Anyway, JCA football players weren’t the only gyms goers there. We had power lifters, police officers (the owner was both), some other local high school players, and occasionally some older college and even pro players that would come back to train with us in their off-season. One NFL guy would come in and run and lift with us, not talk much, but always seemed friendly. I didn’t think much of it, and kind of forgot about it… UNTIL THIS PAST SATURDAY.

With an 8:30pm game, there isn’t much to do but eat food and hang out in your hotel room until you leave for the stadium. During this time, I got a text from my friend back home asking me “Who is Rob?” and sent me a picture of a comment from my Facebook page. The owner of that gym I worked out at during high school had written on my wall, “Good luck today Colby say hi to Rob after the game . Two guys from Rudy’s Gym.” (Yes, he misspells my name. Sorry Rudy, it’s true.) I racked my brain trying to think of who he could be referring to, but couldn’t think of anyone. So I pulled out my handy-dandy smartphone and looked up the Patriots roster. Thankfully Rob Ninkovich’s headshot was taken before his impressive beard was grown out, because I wouldn’t have recognized him.

So, I trained with the guy I was going to go up against every play during the game, hadn’t seen him in six or seven years, and didn’t even know his name until I had an epiphany hours before the game. I was hoping to say hello during pregame warm-ups, but he wasn’t out on the field at all (actually, very few Patriots were interestingly). So the game began, with Rob and I looking right at each other before the play and… not saying a word the entire game. Once the game starts you tend to forget cute stories like this for fear of losing focus for just an instant and getting clobbered by one of the many large human beings running at full speed all around you.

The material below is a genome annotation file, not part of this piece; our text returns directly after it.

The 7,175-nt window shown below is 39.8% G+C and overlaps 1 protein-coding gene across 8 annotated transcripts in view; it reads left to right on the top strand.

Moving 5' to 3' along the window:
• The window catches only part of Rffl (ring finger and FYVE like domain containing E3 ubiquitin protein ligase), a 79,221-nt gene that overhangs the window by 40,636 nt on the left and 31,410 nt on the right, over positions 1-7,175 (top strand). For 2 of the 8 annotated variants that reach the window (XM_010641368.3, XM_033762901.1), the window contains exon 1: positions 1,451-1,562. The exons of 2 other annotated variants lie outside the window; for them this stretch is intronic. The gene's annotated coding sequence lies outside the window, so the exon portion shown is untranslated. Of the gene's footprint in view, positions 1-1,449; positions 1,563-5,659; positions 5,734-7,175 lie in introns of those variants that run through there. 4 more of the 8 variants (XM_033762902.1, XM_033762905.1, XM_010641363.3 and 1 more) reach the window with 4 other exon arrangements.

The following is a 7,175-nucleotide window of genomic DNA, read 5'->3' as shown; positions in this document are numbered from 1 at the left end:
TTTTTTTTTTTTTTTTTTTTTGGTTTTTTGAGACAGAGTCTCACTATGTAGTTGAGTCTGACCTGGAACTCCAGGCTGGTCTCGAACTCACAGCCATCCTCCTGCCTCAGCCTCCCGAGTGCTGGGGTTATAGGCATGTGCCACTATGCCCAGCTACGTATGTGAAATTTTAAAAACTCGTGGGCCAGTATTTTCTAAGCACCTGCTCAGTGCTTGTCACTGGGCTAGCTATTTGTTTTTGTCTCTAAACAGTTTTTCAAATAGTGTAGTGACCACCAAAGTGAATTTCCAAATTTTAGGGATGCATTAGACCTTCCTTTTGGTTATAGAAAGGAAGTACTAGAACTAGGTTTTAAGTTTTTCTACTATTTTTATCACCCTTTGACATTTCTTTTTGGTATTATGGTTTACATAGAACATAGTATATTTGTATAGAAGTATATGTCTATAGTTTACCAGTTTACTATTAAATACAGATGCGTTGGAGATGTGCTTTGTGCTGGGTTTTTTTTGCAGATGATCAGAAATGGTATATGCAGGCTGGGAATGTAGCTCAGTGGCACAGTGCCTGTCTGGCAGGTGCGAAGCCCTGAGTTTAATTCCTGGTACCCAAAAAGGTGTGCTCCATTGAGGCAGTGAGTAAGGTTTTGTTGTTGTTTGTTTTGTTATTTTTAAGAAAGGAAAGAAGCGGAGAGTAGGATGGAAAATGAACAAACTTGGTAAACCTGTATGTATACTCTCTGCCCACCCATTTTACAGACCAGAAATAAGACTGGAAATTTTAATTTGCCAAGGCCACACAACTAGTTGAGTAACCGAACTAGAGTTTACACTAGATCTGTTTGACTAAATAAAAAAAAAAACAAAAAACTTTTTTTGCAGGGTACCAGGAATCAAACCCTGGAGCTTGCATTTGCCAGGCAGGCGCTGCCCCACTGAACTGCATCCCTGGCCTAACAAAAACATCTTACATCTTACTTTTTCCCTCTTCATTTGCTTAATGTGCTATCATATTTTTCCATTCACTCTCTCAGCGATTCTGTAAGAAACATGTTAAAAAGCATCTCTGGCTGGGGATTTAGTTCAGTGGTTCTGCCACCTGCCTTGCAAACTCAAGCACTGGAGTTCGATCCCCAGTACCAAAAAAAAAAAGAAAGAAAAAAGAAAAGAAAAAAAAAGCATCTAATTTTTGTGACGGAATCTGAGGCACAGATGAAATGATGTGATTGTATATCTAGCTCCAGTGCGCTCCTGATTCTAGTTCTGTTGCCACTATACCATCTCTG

After the game we shook hands, and I told him my story. I guess Rob didn’t find my story funny or Coach Belicheck has rubbed off on him, because he barely cracked a smile. Either way, I wished him luck and good health for the duration of the season, and I ran back to our locker room.

Life’s Timelines

Before each game at Stanford, while the team was in the hotel, we would invite a supporter of the program to come speak, and share some “wise words”. These honorary captains spoke on a wide variety of topics: from how Stanford Football impacts their life, how their job relates to football, or simply how excited they are to be leading us onto the field the next day.

The list of names that have taken on this role is extremely impressive, but isn’t the point of this post. Rather, I wanted to relay one message that has stuck with me because I felt it was thought-provoking and profound. This won’t be a direct transcription of what was said, and it likely won’t be as good, but I’ll try to relay the message as well as I can.

Life’s timelines change as we age. When we are young, the accomplishments that we relish most can be completed in a matter of minutes. As we grow older the timeframes to see the results of our work increase.As a child, a crayon drawing of stick figures could be the peak of achievement for the year. Schoolwork and tests offer great feedback loop opportunities as we grow. Once school is finished though, the length of time to learn if we have met our goals extends significantly. Law cases take months, Doctors’ patients heal over time, construction of buildings don’t happen overnight (unless you prefabricate everything. smartass… Even then, the results become far less decisive.

The moral of this speech was to point out how fortunate athletes are to have the opportunity to know for certain if their efforts in preparation for their challenge were good enough to beat your opponent and win. In sports you either win or you lose (and in some weird sports you tie, but that should be abolished) at the end of the game. While there are occasional elements of chance and luck that factor into a victory (or loss), by and large the better team, the team that worked harder, the smarter team, the more efficient team, etc. wins. We should be thankful that we get immediate feedback on what we need to improve upon, and how we can get better. Most jobs don’t easily/regularly allow for this quick and decisive feedback, and more than likely, our “after-sports” jobs won’t be so accommodating.

Note: I realize there are exceptions to these points, and if you’re like me, you were making a mental note of every possible job that could prove the opposite of what I just said. Thanks for that. This post was intended to be thought-provoking and hopefully start a meaningful conversation, not make an argument.